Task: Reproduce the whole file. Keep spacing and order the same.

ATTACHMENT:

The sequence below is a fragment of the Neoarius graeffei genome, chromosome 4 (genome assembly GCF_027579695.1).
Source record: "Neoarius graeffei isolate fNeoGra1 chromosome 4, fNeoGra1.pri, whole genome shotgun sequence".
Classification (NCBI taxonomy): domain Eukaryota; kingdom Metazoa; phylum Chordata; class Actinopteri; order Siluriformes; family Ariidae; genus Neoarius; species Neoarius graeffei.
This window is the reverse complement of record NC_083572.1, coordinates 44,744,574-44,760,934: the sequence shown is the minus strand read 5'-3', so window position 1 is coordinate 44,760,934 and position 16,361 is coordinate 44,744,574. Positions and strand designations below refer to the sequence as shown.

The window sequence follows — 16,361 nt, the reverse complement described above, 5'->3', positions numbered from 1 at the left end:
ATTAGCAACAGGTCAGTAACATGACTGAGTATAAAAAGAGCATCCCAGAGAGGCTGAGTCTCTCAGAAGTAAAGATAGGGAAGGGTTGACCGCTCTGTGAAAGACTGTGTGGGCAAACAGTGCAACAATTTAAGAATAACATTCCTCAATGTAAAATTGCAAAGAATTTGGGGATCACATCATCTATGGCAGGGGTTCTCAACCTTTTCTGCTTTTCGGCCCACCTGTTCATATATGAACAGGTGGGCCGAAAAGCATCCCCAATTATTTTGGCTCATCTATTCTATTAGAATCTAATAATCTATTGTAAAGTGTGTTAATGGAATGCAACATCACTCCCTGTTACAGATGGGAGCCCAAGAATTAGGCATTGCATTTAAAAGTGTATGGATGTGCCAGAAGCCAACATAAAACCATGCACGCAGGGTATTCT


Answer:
The sequence below is a fragment of the Neoarius graeffei genome, chromosome 4 (genome assembly GCF_027579695.1).
Source record: "Neoarius graeffei isolate fNeoGra1 chromosome 4, fNeoGra1.pri, whole genome shotgun sequence".
Classification (NCBI taxonomy): domain Eukaryota; kingdom Metazoa; phylum Chordata; class Actinopteri; order Siluriformes; family Ariidae; genus Neoarius; species Neoarius graeffei.
This window is the reverse complement of record NC_083572.1, coordinates 44,744,574-44,760,934: the sequence shown is the minus strand read 5'-3', so window position 1 is coordinate 44,760,934 and position 16,361 is coordinate 44,744,574. Positions and strand designations below refer to the sequence as shown.

The window sequence follows — 16,361 nt, the reverse complement described above, 5'->3', positions numbered from 1 at the left end:
ATTAGCAACAGGTCAGTAACATGACTGAGTATAAAAAGAGCATCCCAGAGAGGCTGAGTCTCTCAGAAGTAAAGATAGGGAAGGGTTGACCGCTCTGTGAAAGACTGTGTGGGCAAACAGTGCAACAATTTAAGAATAACATTCCTCAATGTAAAATTGCAAAGAATTTGGGGATCACATCATCTATGGCAGGGGTTCTCAACCTTTTCTGCTTTTCGGCCCACCTGTTCATATATGAACAGGTGGGCCGAAAAGCATCCCCAATTATTTTGGCTCATCTATTCTATTAGAATCTAATAATCTATTGTAAAGTGTGTTAATGGAATGCAACATCACTCCCTGTTACAGATGGGAGCCCAAGAATTAGGCATTGCATTTAAAAGTGTATGGATGTGCCAGAAGCCAACATAAAACCATGCACGCAGGGTATTCT